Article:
Hello I'm new on Eurobricks. I wanted to show my layout of my city. Size 8x 32x32 by 14.5x 32x32 Station wip Beach with bridge and ferris wheel Beach
  12. [MOC] Central Station

    Catch the train at the Central Station! Buy tickets and ask for useful information at the desk and, if you feel hungry, a kiosk will serve you delicious food . It includes five minifigures for a total of 5602 pieces. Hope you like it! Facade by bricksandtiles, on Flickr Platform by bricksandtiles, su Flickr Skylight and clock by bricksandtiles, su Flickr Ticket office by bricksandtiles, su Flickr Food kiosk by bricksandtiles, su Flickr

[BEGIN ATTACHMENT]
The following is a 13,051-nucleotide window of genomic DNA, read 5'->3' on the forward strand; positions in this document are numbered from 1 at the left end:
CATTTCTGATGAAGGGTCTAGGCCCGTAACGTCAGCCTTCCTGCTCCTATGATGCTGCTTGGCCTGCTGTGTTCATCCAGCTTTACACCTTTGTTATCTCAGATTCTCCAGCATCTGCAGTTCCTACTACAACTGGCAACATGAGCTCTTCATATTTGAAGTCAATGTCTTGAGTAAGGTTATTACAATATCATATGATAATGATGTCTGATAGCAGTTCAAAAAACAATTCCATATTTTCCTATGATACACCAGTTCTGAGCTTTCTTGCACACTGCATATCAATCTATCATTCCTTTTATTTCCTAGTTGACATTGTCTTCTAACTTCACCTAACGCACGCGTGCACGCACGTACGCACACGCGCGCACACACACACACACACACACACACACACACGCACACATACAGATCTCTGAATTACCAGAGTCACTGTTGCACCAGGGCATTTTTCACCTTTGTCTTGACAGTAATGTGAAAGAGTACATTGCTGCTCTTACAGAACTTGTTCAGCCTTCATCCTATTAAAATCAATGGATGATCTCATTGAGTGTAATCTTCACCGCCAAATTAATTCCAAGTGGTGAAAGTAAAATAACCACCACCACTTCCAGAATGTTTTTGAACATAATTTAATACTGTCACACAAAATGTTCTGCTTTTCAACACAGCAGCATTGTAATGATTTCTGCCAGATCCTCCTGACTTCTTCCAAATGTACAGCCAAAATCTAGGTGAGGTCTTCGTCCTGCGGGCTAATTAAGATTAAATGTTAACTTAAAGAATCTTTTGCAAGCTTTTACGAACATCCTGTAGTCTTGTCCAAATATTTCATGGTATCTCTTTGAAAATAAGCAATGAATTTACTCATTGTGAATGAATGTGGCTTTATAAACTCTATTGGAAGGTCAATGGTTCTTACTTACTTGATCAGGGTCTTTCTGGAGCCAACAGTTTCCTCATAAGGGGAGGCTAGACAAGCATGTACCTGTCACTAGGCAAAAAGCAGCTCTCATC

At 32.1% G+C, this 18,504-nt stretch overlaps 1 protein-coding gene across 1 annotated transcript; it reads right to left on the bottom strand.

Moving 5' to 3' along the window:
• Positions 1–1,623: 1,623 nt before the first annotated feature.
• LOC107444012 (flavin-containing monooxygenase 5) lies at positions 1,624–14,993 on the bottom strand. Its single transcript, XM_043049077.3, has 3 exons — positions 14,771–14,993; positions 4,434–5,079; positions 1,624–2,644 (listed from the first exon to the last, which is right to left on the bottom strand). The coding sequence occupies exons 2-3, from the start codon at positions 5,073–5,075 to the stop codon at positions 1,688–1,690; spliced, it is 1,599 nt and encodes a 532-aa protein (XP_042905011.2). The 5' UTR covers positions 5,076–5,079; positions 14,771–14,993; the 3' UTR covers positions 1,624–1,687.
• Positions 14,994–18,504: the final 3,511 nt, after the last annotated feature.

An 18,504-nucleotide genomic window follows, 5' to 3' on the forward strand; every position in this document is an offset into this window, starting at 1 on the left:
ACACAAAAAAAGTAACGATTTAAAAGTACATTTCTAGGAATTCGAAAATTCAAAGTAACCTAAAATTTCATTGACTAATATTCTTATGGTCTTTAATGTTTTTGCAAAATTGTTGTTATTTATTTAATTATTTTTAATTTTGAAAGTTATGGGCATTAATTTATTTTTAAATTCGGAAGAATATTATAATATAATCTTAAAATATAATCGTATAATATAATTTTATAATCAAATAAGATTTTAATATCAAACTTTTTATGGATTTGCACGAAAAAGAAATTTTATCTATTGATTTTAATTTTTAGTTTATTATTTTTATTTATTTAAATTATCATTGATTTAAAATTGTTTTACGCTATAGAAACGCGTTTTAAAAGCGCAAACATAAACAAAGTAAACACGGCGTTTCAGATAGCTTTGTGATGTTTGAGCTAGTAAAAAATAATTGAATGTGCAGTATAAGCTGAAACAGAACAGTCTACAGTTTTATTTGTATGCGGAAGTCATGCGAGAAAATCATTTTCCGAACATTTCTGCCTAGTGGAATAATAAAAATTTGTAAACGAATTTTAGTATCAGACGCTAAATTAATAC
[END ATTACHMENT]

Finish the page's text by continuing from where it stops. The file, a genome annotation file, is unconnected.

13. An addition to the cannon. I'll be buying the parts to build this soon. You can see it at my BrickLink page (link in signature), and if you download or view in 3D you will see the internal details through the open back for play/display - Winter Village style. Scaled to fit my short-form EN-style carriages (24-stud plate; also available at my page, with other content including more train stuff) which are hauled by a modified PF'd Constitution engine. Suggestions for improvements welcome.